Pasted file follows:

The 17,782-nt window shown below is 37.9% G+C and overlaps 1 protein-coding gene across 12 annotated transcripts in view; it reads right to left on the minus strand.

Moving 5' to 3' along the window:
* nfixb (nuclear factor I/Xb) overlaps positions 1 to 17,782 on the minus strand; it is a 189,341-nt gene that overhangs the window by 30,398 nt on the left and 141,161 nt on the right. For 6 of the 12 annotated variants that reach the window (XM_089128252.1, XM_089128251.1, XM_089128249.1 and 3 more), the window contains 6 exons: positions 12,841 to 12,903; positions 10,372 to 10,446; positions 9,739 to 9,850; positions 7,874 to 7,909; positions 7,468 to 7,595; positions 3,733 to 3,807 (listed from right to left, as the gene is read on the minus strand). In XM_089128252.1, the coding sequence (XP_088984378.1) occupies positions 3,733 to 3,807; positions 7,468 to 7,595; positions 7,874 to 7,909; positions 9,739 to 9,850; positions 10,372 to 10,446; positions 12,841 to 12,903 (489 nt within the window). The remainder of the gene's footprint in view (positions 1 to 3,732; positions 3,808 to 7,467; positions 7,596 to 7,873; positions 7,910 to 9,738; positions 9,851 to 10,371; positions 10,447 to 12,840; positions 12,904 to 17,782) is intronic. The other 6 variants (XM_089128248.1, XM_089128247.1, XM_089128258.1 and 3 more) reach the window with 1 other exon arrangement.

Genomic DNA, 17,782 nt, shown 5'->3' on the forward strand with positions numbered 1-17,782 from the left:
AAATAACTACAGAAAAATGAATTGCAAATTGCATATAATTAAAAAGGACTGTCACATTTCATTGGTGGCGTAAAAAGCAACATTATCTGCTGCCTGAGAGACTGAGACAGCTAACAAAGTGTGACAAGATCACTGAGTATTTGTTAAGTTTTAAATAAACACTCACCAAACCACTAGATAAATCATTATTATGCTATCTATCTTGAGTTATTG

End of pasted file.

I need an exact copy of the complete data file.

The 17,782-nt window shown below is 37.9% G+C and overlaps 1 protein-coding gene across 12 annotated transcripts in view; it reads right to left on the minus strand.

Moving 5' to 3' along the window:
* nfixb (nuclear factor I/Xb) overlaps positions 1 to 17,782 on the minus strand; it is a 189,341-nt gene that overhangs the window by 30,398 nt on the left and 141,161 nt on the right. For 6 of the 12 annotated variants that reach the window (XM_089128252.1, XM_089128251.1, XM_089128249.1 and 3 more), the window contains 6 exons: positions 12,841 to 12,903; positions 10,372 to 10,446; positions 9,739 to 9,850; positions 7,874 to 7,909; positions 7,468 to 7,595; positions 3,733 to 3,807 (listed from right to left, as the gene is read on the minus strand). In XM_089128252.1, the coding sequence (XP_088984378.1) occupies positions 3,733 to 3,807; positions 7,468 to 7,595; positions 7,874 to 7,909; positions 9,739 to 9,850; positions 10,372 to 10,446; positions 12,841 to 12,903 (489 nt within the window). The remainder of the gene's footprint in view (positions 1 to 3,732; positions 3,808 to 7,467; positions 7,596 to 7,873; positions 7,910 to 9,738; positions 9,851 to 10,371; positions 10,447 to 12,840; positions 12,904 to 17,782) is intronic. The other 6 variants (XM_089128248.1, XM_089128247.1, XM_089128258.1 and 3 more) reach the window with 1 other exon arrangement.

Genomic DNA, 17,782 nt, shown 5'->3' on the forward strand with positions numbered 1-17,782 from the left:
AAATAACTACAGAAAAATGAATTGCAAATTGCATATAATTAAAAAGGACTGTCACATTTCATTGGTGGCGTAAAAAGCAACATTATCTGCTGCCTGAGAGACTGAGACAGCTAACAAAGTGTGACAAGATCACTGAGTATTTGTTAAGTTTTAAATAAACACTCACCAAACCACTAGATAAATCATTATTATGCTATCTATCTTGAGTTATTG